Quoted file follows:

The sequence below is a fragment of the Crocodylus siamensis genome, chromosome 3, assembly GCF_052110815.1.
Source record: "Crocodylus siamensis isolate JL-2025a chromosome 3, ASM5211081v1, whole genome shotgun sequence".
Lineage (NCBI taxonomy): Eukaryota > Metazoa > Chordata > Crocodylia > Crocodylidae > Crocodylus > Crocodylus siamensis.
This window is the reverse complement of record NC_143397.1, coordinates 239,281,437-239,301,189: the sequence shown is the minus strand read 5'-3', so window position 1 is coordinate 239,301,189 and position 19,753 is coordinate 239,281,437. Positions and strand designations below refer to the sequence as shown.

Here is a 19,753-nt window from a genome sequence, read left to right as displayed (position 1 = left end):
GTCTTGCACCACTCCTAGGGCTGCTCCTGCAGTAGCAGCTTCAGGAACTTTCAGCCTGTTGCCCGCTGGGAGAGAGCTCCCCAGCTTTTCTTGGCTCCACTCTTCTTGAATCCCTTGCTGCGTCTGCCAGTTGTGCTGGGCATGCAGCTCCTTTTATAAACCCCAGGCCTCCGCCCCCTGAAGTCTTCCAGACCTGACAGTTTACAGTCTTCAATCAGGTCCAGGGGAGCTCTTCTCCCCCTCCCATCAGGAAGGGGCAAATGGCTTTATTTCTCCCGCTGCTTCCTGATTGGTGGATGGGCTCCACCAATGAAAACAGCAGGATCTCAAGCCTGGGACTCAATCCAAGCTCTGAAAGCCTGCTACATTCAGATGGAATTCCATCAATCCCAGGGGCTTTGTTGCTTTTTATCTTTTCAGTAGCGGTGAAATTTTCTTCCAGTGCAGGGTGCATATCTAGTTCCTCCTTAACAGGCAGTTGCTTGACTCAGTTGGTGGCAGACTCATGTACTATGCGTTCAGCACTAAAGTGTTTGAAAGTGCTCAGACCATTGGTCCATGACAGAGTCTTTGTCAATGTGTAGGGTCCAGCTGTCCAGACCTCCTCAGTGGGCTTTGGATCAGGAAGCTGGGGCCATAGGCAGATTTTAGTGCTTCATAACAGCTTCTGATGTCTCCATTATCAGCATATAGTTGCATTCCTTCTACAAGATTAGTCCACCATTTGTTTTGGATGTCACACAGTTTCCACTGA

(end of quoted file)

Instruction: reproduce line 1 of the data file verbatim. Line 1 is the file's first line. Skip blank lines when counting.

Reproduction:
The sequence below is a fragment of the Crocodylus siamensis genome, chromosome 3, assembly GCF_052110815.1.